Previous Page  2 / 2
Information
Show Menu
Previous Page 2 / 2
Page Background

2 of 2

NCCN QUICK GUIDE

tm

Ovarian Cancer, Version 1.2017

PAT-N-0986-0617

How can I know if the cancer has or will spread?

Cancer staging

Cancer staging is how doctors find out how far the cancer has

grown and spread in your body.

It is used to plan which treatments are best for you

.

Staging is often done during surgery. This is called surgical

staging.

23

Cancer stage

The cancer stage is a rating of the extent of the cancer.

It is based on the growth of the first tumor and its spread to

other parts of your body.

24

Cancer grade

The cancer grade is a rating of how much the cancer cells look

like normal cells.

It’s a sign of how fast the cancer will likely grow and spread.

30

How advanced is the cancer?

Stage I

Cancer is only in the ovaries. It may be in one or both ovaries.

Cancer cells may be found in fluid near the ovaries. But, cancer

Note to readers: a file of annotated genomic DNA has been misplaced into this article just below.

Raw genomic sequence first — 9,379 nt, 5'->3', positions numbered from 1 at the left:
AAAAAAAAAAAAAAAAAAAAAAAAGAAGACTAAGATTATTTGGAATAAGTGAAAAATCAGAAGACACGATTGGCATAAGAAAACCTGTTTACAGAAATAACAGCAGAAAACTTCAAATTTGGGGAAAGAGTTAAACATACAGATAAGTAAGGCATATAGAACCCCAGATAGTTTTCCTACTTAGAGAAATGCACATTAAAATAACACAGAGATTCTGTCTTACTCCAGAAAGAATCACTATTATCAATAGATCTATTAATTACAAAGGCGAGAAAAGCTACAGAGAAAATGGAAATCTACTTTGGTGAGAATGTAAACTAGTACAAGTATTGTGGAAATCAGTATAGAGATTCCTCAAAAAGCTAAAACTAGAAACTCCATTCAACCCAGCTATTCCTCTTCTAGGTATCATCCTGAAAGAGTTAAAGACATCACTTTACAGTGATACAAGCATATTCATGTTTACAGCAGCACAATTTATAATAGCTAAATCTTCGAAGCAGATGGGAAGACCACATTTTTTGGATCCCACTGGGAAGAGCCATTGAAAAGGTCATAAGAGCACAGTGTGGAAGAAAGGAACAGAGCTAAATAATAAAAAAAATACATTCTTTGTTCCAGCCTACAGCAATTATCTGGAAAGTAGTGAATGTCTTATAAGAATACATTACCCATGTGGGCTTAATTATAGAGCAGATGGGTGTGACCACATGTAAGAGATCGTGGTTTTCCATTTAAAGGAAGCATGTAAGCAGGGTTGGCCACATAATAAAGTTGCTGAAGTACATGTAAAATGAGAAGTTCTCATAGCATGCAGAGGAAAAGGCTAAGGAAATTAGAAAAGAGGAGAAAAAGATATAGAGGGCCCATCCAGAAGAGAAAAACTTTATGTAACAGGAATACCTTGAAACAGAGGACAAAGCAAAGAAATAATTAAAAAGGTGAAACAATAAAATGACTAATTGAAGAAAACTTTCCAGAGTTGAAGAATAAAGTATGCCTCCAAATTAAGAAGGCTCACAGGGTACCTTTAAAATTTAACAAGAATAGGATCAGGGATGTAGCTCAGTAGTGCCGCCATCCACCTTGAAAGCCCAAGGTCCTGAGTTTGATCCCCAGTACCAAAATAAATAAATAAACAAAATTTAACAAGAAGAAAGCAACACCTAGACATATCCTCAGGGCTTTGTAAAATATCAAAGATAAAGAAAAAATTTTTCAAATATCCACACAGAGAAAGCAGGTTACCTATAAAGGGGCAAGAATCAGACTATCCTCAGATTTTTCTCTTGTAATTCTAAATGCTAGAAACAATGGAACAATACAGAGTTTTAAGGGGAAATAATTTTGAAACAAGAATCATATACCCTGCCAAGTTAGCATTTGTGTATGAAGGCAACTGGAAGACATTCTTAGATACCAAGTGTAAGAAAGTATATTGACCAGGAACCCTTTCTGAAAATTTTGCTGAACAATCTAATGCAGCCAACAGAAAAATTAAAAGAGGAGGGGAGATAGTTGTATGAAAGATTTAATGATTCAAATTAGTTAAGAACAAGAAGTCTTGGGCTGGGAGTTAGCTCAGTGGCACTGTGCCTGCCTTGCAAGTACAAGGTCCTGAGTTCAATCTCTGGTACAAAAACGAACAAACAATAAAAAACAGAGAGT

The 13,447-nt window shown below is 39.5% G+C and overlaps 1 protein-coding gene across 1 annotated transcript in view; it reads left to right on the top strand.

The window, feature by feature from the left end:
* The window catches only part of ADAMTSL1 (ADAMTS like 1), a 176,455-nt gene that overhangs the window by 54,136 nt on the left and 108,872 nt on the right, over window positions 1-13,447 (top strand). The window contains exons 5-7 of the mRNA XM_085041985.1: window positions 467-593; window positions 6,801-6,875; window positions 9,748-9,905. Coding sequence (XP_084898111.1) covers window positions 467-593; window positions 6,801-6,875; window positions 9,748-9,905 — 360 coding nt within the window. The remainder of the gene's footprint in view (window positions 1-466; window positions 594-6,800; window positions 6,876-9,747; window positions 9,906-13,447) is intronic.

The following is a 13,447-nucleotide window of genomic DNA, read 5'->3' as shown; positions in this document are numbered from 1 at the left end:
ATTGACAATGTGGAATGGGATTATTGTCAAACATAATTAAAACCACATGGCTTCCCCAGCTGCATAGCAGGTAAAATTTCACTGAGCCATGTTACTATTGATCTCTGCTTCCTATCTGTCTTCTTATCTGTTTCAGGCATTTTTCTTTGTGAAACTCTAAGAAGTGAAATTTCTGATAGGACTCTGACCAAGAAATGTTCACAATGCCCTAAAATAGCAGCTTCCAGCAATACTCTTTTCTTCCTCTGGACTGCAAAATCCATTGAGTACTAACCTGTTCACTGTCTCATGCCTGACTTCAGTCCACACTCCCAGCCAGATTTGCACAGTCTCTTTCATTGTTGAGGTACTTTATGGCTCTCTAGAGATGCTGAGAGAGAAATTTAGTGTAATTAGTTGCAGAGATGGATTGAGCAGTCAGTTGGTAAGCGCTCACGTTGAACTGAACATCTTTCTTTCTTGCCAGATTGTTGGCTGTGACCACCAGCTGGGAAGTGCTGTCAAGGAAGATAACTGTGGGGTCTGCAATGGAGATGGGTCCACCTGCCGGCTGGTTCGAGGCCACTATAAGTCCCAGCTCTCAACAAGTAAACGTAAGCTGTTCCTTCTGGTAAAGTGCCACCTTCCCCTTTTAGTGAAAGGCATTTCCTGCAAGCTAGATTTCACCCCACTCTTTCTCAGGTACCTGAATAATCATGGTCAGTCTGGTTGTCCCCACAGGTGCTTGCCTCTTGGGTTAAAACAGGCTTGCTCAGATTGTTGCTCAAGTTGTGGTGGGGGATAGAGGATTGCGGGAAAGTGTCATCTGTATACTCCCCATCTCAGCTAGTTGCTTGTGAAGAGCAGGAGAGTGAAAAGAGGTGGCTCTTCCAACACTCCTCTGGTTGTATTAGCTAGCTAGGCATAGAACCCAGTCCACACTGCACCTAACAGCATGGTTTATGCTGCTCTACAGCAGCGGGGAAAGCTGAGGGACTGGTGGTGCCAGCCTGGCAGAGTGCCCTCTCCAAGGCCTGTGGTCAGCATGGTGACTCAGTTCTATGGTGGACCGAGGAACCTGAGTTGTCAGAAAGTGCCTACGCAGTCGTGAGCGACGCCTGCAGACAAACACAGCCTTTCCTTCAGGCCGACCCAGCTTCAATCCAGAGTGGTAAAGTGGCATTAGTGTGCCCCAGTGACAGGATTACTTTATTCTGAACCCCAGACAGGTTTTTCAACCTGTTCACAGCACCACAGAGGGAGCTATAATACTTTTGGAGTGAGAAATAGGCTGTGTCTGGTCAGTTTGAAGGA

cells have not spread to any other organs or tissues.

26

Stage II

Cancer has spread outside the ovary to nearby organs or

tissues in the pelvis. It has not spread outside the pelvis.

26

Stage III

Cancer has spread outside the pelvis to organs and tissues

in the belly (abdomen). It has spread to the tissue lining the

abdomen, nearby lymph nodes, or both.

28

Stage IV

Cancer has spread outside the pelvis and abdomen to organs

and tissues far away.

28

What is treatment like?

It depends on which treatment you have. There may be more than one treatment to

choose from. Talk to your doctor about your treatment options.

34

All treatments can cause side effects. But, how your body will react can’t be fully known.

Ask your treatment team for a list of side effects for any treatment you have.

NCCN Guidelines

for Patients

®

Page Number

Ü

NCCN.org - for Clinicians

|

NCCN.org/patients - for Patients

DONATENOW

nccnfoundation.org

The NCCN QUICK GUIDE

tm

series and NCCN Guidelines for Patients

®

are supported by

charitable donations made to the NCCN Foundation

®

. For more details and the full library of

patient and caregiver resources, visit

NCCN.org/patients.